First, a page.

One of the least known, but most impressive aircraft of WWII was the Mosquito. The Mozzy was a two engined aircraft used throughout the war, mostly by the British. It was designed to be a bomber, but the Mosquito was built around the principle of being fast and light instead of slow, heavy, and well-armed like most of the bombers of WWII. It was powered by two Rolls-Royce Merlin engines and the plane's airframe was made mostly of wood.
The Mozzy was more often equipped as a night fighter or reconnaisance aircraft than a bomber. The RAF bomber command didn't think it could do normal bombing because it lacked gunner positions. Occasionally the Mozzy was used for precision bombing, special ops missions, and pathfinding for the heavies. Pathfinding meant the Mozzies would use their speed and superior accuracy to mark targets for the bigger slower Lancasters.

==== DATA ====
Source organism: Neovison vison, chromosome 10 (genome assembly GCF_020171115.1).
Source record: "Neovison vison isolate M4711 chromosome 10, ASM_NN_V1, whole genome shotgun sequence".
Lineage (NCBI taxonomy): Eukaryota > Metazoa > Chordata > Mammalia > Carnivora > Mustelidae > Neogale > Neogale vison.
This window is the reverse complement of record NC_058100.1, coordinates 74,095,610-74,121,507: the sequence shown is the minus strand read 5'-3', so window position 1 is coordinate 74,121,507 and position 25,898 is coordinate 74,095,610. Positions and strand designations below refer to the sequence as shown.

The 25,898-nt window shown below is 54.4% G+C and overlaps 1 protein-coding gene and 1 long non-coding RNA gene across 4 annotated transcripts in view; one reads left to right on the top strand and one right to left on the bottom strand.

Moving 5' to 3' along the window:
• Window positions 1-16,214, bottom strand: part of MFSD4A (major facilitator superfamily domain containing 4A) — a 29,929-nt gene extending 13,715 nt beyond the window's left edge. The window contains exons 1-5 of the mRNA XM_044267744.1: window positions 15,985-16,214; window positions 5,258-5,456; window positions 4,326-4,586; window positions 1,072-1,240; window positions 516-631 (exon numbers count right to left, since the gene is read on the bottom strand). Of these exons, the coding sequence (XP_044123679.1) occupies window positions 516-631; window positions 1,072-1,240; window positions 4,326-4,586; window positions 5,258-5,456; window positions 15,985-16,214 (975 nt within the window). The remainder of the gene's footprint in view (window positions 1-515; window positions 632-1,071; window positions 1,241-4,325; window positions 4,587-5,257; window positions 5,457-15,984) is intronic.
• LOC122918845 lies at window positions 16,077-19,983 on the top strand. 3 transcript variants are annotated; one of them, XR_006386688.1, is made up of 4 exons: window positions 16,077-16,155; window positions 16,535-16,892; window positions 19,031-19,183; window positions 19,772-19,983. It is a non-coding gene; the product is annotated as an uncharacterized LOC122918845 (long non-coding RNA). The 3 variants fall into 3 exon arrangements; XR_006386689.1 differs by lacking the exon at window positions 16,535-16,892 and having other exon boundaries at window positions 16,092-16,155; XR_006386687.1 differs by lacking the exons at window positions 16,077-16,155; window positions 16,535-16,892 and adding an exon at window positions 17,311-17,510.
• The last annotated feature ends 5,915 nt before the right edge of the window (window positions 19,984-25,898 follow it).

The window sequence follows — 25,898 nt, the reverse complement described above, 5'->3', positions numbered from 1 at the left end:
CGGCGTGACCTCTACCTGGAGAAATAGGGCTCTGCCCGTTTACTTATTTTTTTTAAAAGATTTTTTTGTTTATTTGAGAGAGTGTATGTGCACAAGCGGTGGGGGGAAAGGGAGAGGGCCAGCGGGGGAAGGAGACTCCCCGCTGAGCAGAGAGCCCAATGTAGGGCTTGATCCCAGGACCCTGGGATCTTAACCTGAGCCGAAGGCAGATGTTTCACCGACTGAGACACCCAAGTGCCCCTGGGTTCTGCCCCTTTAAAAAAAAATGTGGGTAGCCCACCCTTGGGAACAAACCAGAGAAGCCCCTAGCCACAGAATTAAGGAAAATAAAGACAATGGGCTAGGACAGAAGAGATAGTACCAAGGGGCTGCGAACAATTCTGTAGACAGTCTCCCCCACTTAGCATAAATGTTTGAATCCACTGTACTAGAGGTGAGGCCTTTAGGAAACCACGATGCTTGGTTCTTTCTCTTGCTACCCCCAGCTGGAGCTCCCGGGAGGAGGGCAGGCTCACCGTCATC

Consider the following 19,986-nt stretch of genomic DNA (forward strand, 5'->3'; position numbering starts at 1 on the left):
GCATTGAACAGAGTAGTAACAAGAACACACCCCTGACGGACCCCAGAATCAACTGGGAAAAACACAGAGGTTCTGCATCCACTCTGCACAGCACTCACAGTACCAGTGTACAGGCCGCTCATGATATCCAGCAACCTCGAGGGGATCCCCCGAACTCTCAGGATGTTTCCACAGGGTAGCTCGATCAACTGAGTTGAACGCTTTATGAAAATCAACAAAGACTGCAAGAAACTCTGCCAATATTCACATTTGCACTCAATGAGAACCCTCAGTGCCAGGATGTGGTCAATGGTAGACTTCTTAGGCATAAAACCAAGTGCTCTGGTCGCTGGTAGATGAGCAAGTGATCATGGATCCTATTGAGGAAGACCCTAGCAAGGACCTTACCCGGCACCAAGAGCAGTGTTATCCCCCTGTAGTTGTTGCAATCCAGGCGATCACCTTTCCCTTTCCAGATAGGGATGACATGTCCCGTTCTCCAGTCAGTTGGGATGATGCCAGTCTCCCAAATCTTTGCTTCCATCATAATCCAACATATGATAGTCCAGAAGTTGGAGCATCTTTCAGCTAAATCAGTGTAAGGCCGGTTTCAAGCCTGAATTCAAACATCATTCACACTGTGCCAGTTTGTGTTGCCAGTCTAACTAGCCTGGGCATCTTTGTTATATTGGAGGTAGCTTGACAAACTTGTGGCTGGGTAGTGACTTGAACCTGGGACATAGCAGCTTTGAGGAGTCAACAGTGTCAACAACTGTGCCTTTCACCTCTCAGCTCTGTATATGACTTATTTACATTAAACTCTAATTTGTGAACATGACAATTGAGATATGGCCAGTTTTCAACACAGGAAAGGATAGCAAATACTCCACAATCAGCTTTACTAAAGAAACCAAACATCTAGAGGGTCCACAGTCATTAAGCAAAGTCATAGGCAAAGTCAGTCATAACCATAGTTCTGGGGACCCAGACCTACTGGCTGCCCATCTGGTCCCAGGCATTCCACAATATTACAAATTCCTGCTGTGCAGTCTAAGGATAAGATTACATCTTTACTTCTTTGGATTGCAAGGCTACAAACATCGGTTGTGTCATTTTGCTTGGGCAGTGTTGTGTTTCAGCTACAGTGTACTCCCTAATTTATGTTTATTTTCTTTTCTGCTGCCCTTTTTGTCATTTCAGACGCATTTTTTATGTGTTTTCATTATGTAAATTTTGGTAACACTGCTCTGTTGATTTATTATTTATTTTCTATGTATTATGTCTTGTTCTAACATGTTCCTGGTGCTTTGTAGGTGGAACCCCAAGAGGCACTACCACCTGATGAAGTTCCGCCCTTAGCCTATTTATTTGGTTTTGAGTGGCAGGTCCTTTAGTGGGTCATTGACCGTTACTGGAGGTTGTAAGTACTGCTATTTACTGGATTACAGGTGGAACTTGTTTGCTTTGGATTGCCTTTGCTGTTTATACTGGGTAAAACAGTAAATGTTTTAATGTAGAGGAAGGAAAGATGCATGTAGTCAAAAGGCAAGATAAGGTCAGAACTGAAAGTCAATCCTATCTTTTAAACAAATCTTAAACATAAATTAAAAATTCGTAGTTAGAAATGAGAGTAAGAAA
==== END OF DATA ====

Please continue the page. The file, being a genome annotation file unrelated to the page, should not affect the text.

All this is a shame, because two Mosquitoes could carry the same bomb load as a Lancaster, but were cheaper, and required fewer crewmen. We now know that their precision means that they would also be more effective with their ordnance.
Oddly enough it was the Germans who saw the Mozzy's worth. At one point they remarked that British ingenuity had meant that their best bomber could be build by any carpenter or piano maker in his own garage.